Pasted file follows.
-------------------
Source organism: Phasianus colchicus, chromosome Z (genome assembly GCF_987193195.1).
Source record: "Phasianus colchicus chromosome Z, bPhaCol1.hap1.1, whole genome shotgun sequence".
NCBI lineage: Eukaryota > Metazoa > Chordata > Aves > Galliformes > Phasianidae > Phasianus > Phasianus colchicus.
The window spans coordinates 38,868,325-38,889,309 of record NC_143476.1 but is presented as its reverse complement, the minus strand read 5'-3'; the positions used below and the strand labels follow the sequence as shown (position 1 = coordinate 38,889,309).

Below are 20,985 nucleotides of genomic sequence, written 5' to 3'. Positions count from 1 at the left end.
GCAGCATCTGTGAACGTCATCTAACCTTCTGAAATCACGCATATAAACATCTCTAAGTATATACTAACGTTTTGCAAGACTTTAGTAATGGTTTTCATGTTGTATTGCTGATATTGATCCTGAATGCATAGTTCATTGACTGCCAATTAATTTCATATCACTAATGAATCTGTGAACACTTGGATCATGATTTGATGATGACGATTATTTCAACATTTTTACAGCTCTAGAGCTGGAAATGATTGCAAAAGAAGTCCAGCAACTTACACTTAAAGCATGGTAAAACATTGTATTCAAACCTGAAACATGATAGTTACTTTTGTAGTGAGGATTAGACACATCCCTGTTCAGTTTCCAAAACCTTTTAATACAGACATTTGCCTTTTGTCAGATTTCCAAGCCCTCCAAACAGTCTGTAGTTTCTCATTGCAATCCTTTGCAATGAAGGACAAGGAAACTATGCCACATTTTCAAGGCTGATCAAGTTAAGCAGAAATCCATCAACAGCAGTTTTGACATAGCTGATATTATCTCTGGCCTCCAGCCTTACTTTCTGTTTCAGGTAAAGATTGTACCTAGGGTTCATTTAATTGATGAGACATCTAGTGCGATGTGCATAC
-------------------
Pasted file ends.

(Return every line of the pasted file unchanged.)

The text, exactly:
Source organism: Phasianus colchicus, chromosome Z (genome assembly GCF_987193195.1).
Source record: "Phasianus colchicus chromosome Z, bPhaCol1.hap1.1, whole genome shotgun sequence".
NCBI lineage: Eukaryota > Metazoa > Chordata > Aves > Galliformes > Phasianidae > Phasianus > Phasianus colchicus.
The window spans coordinates 38,868,325-38,889,309 of record NC_143476.1 but is presented as its reverse complement, the minus strand read 5'-3'; the positions used below and the strand labels follow the sequence as shown (position 1 = coordinate 38,889,309).

Below are 20,985 nucleotides of genomic sequence, written 5' to 3'. Positions count from 1 at the left end.
GCAGCATCTGTGAACGTCATCTAACCTTCTGAAATCACGCATATAAACATCTCTAAGTATATACTAACGTTTTGCAAGACTTTAGTAATGGTTTTCATGTTGTATTGCTGATATTGATCCTGAATGCATAGTTCATTGACTGCCAATTAATTTCATATCACTAATGAATCTGTGAACACTTGGATCATGATTTGATGATGACGATTATTTCAACATTTTTACAGCTCTAGAGCTGGAAATGATTGCAAAAGAAGTCCAGCAACTTACACTTAAAGCATGGTAAAACATTGTATTCAAACCTGAAACATGATAGTTACTTTTGTAGTGAGGATTAGACACATCCCTGTTCAGTTTCCAAAACCTTTTAATACAGACATTTGCCTTTTGTCAGATTTCCAAGCCCTCCAAACAGTCTGTAGTTTCTCATTGCAATCCTTTGCAATGAAGGACAAGGAAACTATGCCACATTTTCAAGGCTGATCAAGTTAAGCAGAAATCCATCAACAGCAGTTTTGACATAGCTGATATTATCTCTGGCCTCCAGCCTTACTTTCTGTTTCAGGTAAAGATTGTACCTAGGGTTCATTTAATTGATGAGACATCTAGTGCGATGTGCATAC